As we near the station, we wander through the forest of kiosks, stores, and restaurants that are always right next to metro stations and suddenly see balloons and a smiling person standing on the sidewalk. As we come around some trees, we cannot believe our eyes which suddenly begin to well up with tears. Sweet, cinnamon-scented, frosted tears. We step into the first Cinnabon I've ever seen in the former Soviet Union (and if my research since is correct, the ACTUAL first Cinnabon in the former Soviet Union) to be greeted with a huge smile and an energetic "HELLO!" Oh yeah. The Americans have been at work here. A nervous business-type woman is milling about the counters while employees scramble around behind them. I begin to ask which size rolls are which and the business lady begins to explain to me that "MINI-BANS" are little pastry rolls with cinnamon and this sugary frosting and stuff. It was their first week open, I learn from the nervous but bubbly girl working the counter, and I conclude that apparently people here don't know what the crap a cinnamon roll is. I see a girl outside giving out samples to passersby.
Paige and I wash up a bit in their brand-new bathrooms and consume a small Cinnabon and a Fanta. It was glorious. It was a warm, frosted oasis in the middle of a desert of dog teeth and lies. I plan to go there at least 17,000 more times this month. We left Cinnabon in good spirits with smiles because everyone else was so smiley in there because the Americans had been there to tell them that it's ok to do that. We found the metro, and started our new trek to our third hospital. It was a magical break from the day.
I wish I could end this disturbingly-long blog post by saying "and then we found the hospital, and they gave me my shot, and they made my owie better, and then we went home and ate ice cream and opened Christmas presents," but this would be a dirty, disturbing lie. Instead, the truth of the matter is that it took us a little bit to find the next hospital as Russia's system of addressing is vomitously inefficient and confusing (the hospital was on a different street that ran parallel to the street it has an address on). We entered and I began to speak probably some of the best Russian I ever had because I was tired and I just let it spew forth from the mouth of an American scorned. The only 2 people in this hospital were a small, quiet young man, and a huge, loud, angry older woman. They had no idea what the crap I needed and had never heard of any such law regarding private medical centers and shots. They could not treat me as public trauma clinics, like theirs, were not allowed to treat people who were not in their areas. Each area of the city had it's own clinic, and those in that area are required to go to their local clinic for treatment. Socialized medicine is awesome! They tried to tell me 600 different things, but none of them were "Yes, right this way and I will jab this needle into your arm," so I stepped outside to have words with the Europeans. Eventually, the secretary who knew me well by now asked to speak with the local odd couple of nurses, and in true Russian form, nothing was decided. The local pair gave me an address, and the Europeans hung up without talking to me.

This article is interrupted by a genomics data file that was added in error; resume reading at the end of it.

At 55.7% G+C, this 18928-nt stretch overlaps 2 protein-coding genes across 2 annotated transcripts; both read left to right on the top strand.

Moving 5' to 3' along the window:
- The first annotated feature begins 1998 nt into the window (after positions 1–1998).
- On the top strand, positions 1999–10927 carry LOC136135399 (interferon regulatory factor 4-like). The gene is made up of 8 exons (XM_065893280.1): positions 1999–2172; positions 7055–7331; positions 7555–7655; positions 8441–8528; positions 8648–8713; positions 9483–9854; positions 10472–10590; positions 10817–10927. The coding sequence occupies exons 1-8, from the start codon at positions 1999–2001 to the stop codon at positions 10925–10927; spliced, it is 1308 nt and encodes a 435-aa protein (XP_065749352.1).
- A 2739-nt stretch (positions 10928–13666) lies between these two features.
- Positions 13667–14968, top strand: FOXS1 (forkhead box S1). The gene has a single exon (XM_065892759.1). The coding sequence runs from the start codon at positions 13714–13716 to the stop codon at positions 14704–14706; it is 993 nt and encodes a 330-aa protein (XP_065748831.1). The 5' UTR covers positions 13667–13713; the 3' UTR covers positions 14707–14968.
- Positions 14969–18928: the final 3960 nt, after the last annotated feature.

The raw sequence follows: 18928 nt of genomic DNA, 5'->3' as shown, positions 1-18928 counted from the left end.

I thanked the locals, stepped outside, and called the Europeans back. They know me down there now. I surprised even myself when, despite them all speaking and understanding English to the point that an angry, English rant would be perfectly understood, I quietly and exhaustedly said that I just wanted to know where I have to go and what I have to do so I can go home. I don't think they get much of that submissive-straightforward attitude as I overheard the secretary talking about it to the doctor. Anyway, they called the 2nd hospital up again (the one with the weirdo who made up a hospital) and had words with their administration in order to try to figure out why they sent us on a tour of Some Random Neighborhood, Moscow. I did not get to hear the answer, but I was instructed to return to this hospital to get my shot, was told the building I needed, and was told that everything was worked out and they will be waiting for me.
Those of you within the church, imagine that you go to a full 3-hour block of church meetings like normal on Sunday. You're walking out the door to leave when for whatever reason, you are told you need to stay for another 3-hour block. You do so. You're finally in your car ready to go home when you are informed you need to return to the church building and attend another full 3-hour block of meetings. That feeling that you are all imagining now is how I felt about returning to this hospital again. Life was terrible and I wanted to personally destroy as much of the city of Moscow as I possibly could. Preferably with my bare hands. All was my enemy. I was rage. Despite these feelings, we trekked backwards, all the way to the other hospital where they took me in, copied my documents, shot me up, changed my bandage, gave me a vaccine schedule, and sent us on our way.
We returned home sometime between 7 and 8 in the evening after picking up my leg-bite creamage from a local drug store.
Happy Russia Day, everyone!